Did you know you can visit Gilman in Alaska?
I didn’t, not until yesterday at least!
I have known for a few years of a Gilman connection to the Iditarod. Danny Dent, who is the parent of a former Gilman student, competed in the Iditarod twice. In his rookie year, 1999, he didn’t complete the race due to an injury. In 2000, he came back and completed the race and earned his belt buckle!
But this week, I’ve learned of a second Gilman connection to Alaska.
I have been emailing a park ranger at Glacier Bay National Park for a few days. Yesterday she sent me a few pictures. One is of Johns Hopkins Glacier and the other is of Daniel Coit Gilman Glacier!
Daniel Coit Gilman was the first president of Johns Hopkins University. When Mrs. Carey began to plan and establish a school for boys, she sought the advice and help of Mr. Gilman who was considered an expert in education. She went on to found The Country School for Boys, also known as our own Gilman School.
In 1890 geologist and Hopkins alum Harry Fielding Reid and his partner William Skinner Cooper discovered and named the two glaciers. The story goes, that they may have chosen those names because they were seeking extra funding for the project! Cooper went on to become one of the driving forces behind preserving Glacier Bay for research.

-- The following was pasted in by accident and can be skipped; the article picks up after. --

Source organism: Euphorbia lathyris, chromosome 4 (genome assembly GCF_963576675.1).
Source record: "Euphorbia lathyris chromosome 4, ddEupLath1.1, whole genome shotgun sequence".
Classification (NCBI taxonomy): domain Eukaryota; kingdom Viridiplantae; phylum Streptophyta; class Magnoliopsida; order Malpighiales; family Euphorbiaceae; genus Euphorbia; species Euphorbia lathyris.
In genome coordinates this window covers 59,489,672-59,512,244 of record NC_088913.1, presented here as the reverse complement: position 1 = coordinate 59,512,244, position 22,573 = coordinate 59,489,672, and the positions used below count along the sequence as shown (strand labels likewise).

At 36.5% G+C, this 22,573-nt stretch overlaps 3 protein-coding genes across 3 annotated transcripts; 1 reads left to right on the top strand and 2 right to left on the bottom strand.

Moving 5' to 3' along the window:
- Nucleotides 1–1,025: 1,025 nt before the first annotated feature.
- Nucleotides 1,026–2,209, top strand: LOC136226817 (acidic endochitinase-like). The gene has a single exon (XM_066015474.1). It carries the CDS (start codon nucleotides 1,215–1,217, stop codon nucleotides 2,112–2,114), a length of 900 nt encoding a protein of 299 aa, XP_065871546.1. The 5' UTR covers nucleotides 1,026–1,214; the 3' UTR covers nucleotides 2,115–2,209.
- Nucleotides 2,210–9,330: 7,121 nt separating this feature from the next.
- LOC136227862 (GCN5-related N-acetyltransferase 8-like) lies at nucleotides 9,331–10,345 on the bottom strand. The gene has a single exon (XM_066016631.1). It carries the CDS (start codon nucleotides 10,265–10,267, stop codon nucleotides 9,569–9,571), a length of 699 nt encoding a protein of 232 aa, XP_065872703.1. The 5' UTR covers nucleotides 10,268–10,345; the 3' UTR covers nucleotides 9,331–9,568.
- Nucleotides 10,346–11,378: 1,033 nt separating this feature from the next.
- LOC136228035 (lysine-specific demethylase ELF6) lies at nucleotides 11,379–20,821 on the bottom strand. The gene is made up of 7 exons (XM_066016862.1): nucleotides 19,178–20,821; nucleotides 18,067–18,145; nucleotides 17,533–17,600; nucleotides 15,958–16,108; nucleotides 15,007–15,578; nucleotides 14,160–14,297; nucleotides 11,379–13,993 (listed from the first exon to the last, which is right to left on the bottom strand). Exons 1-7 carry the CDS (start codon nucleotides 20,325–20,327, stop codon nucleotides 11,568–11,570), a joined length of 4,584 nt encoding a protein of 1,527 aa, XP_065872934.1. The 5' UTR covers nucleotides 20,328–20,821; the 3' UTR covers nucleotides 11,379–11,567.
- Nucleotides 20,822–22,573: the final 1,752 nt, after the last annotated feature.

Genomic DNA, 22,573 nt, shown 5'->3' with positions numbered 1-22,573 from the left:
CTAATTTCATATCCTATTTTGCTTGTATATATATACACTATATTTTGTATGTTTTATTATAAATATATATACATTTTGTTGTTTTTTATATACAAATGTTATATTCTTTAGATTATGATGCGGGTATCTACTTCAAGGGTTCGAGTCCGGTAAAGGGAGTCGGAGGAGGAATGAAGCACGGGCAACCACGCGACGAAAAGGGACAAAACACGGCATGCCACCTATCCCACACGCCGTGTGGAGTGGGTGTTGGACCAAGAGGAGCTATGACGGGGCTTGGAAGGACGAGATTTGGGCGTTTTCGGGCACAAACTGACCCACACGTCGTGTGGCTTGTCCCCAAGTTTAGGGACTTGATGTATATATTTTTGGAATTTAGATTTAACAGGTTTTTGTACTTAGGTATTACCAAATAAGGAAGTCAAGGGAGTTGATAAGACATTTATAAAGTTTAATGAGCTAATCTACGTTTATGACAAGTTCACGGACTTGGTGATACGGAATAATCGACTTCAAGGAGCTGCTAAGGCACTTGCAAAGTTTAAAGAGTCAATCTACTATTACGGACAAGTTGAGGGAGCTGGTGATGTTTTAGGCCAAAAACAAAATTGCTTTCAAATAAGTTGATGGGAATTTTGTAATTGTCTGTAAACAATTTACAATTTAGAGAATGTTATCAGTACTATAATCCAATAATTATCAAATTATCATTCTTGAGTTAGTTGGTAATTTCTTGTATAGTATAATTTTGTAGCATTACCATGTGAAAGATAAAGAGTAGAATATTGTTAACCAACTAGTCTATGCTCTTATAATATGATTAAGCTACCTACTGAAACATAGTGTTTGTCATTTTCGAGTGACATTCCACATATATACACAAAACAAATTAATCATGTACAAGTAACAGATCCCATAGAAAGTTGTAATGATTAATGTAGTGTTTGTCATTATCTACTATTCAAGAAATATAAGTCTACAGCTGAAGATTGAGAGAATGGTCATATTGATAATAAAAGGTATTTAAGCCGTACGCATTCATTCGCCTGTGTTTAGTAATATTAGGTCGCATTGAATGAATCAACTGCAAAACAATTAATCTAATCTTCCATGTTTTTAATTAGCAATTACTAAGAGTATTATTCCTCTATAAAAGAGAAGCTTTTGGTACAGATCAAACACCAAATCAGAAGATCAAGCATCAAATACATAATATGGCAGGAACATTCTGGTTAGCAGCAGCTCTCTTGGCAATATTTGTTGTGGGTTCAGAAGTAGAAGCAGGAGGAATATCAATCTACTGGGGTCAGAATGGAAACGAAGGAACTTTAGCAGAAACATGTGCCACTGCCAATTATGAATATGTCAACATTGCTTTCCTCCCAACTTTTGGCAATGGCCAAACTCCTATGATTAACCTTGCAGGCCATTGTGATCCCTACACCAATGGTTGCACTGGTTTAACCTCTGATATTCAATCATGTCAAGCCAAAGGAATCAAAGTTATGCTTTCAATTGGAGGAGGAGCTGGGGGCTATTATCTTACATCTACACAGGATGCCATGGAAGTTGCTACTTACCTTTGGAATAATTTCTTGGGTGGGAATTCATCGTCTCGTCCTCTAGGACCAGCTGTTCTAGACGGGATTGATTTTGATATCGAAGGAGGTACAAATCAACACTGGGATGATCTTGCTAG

Emma Johnson, a ranger at Glacier Bay says, “There is a glacier here named for Daniel Coit Gilman. It’s a relatively small tidewater glacier, but it does have a recent claim to fame: the Johns Hopkins Glacier is adjacent to it and has started to advance. As the Johns Hopkins has advanced, it has run into the Gilman Glacier.”
So there you have it. Take a trip to Glacier Bay National Park and visit Gilman while you are there!
You can see a picture and read a bit more about Hopkins Glacier here.
Special thanks to Miss Todd, Lower School Librarian and Emma Johnson, Park Ranger at Glacier Bay National Park for helping me put the pieces together!